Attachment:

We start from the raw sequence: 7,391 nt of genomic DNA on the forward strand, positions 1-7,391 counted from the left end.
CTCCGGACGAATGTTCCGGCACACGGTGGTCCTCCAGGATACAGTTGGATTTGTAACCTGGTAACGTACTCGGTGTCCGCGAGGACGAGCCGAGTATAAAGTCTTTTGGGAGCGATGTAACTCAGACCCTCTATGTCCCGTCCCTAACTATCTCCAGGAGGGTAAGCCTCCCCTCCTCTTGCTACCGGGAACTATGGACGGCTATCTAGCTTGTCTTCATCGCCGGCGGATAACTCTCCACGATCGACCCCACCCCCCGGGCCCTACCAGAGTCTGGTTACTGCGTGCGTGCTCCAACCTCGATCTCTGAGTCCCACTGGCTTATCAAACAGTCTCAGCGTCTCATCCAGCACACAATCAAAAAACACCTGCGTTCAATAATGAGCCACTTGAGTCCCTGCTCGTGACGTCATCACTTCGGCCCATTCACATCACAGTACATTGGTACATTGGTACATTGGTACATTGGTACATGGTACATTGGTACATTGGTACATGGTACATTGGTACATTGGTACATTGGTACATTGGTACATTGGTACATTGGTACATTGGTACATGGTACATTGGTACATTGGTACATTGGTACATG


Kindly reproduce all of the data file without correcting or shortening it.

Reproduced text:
We start from the raw sequence: 7,391 nt of genomic DNA on the forward strand, positions 1-7,391 counted from the left end.
CTCCGGACGAATGTTCCGGCACACGGTGGTCCTCCAGGATACAGTTGGATTTGTAACCTGGTAACGTACTCGGTGTCCGCGAGGACGAGCCGAGTATAAAGTCTTTTGGGAGCGATGTAACTCAGACCCTCTATGTCCCGTCCCTAACTATCTCCAGGAGGGTAAGCCTCCCCTCCTCTTGCTACCGGGAACTATGGACGGCTATCTAGCTTGTCTTCATCGCCGGCGGATAACTCTCCACGATCGACCCCACCCCCCGGGCCCTACCAGAGTCTGGTTACTGCGTGCGTGCTCCAACCTCGATCTCTGAGTCCCACTGGCTTATCAAACAGTCTCAGCGTCTCATCCAGCACACAATCAAAAAACACCTGCGTTCAATAATGAGCCACTTGAGTCCCTGCTCGTGACGTCATCACTTCGGCCCATTCACATCACAGTACATTGGTACATTGGTACATTGGTACATTGGTACATGGTACATTGGTACATTGGTACATGGTACATTGGTACATTGGTACATTGGTACATTGGTACATTGGTACATTGGTACATTGGTACATGGTACATTGGTACATTGGTACATTGGTACATG